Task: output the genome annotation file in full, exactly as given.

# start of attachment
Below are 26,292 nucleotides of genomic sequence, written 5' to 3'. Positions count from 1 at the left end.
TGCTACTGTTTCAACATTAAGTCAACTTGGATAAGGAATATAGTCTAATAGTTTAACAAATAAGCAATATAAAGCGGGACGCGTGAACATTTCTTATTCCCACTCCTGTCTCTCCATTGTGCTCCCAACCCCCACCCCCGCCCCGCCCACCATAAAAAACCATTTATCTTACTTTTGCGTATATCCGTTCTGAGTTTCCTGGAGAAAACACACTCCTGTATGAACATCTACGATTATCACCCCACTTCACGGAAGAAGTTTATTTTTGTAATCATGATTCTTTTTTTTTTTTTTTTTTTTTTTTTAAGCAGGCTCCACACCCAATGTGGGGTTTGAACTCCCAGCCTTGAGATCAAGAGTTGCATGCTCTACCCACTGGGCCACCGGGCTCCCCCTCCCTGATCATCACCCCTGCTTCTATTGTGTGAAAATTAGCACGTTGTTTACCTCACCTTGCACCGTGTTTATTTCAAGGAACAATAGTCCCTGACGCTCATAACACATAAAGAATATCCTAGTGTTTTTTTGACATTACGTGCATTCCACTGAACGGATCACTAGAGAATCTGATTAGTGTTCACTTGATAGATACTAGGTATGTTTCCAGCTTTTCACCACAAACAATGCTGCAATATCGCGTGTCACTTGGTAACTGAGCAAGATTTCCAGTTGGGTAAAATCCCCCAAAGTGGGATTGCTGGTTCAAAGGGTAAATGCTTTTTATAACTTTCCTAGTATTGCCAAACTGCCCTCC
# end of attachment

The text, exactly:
Below are 26,292 nucleotides of genomic sequence, written 5' to 3'. Positions count from 1 at the left end.
TGCTACTGTTTCAACATTAAGTCAACTTGGATAAGGAATATAGTCTAATAGTTTAACAAATAAGCAATATAAAGCGGGACGCGTGAACATTTCTTATTCCCACTCCTGTCTCTCCATTGTGCTCCCAACCCCCACCCCCGCCCCGCCCACCATAAAAAACCATTTATCTTACTTTTGCGTATATCCGTTCTGAGTTTCCTGGAGAAAACACACTCCTGTATGAACATCTACGATTATCACCCCACTTCACGGAAGAAGTTTATTTTTGTAATCATGATTCTTTTTTTTTTTTTTTTTTTTTTTTTAAGCAGGCTCCACACCCAATGTGGGGTTTGAACTCCCAGCCTTGAGATCAAGAGTTGCATGCTCTACCCACTGGGCCACCGGGCTCCCCCTCCCTGATCATCACCCCTGCTTCTATTGTGTGAAAATTAGCACGTTGTTTACCTCACCTTGCACCGTGTTTATTTCAAGGAACAATAGTCCCTGACGCTCATAACACATAAAGAATATCCTAGTGTTTTTTTGACATTACGTGCATTCCACTGAACGGATCACTAGAGAATCTGATTAGTGTTCACTTGATAGATACTAGGTATGTTTCCAGCTTTTCACCACAAACAATGCTGCAATATCGCGTGTCACTTGGTAACTGAGCAAGATTTCCAGTTGGGTAAAATCCCCCAAAGTGGGATTGCTGGTTCAAAGGGTAAATGCTTTTTATAACTTTCCTAGTATTGCCAAACTGCCCTCC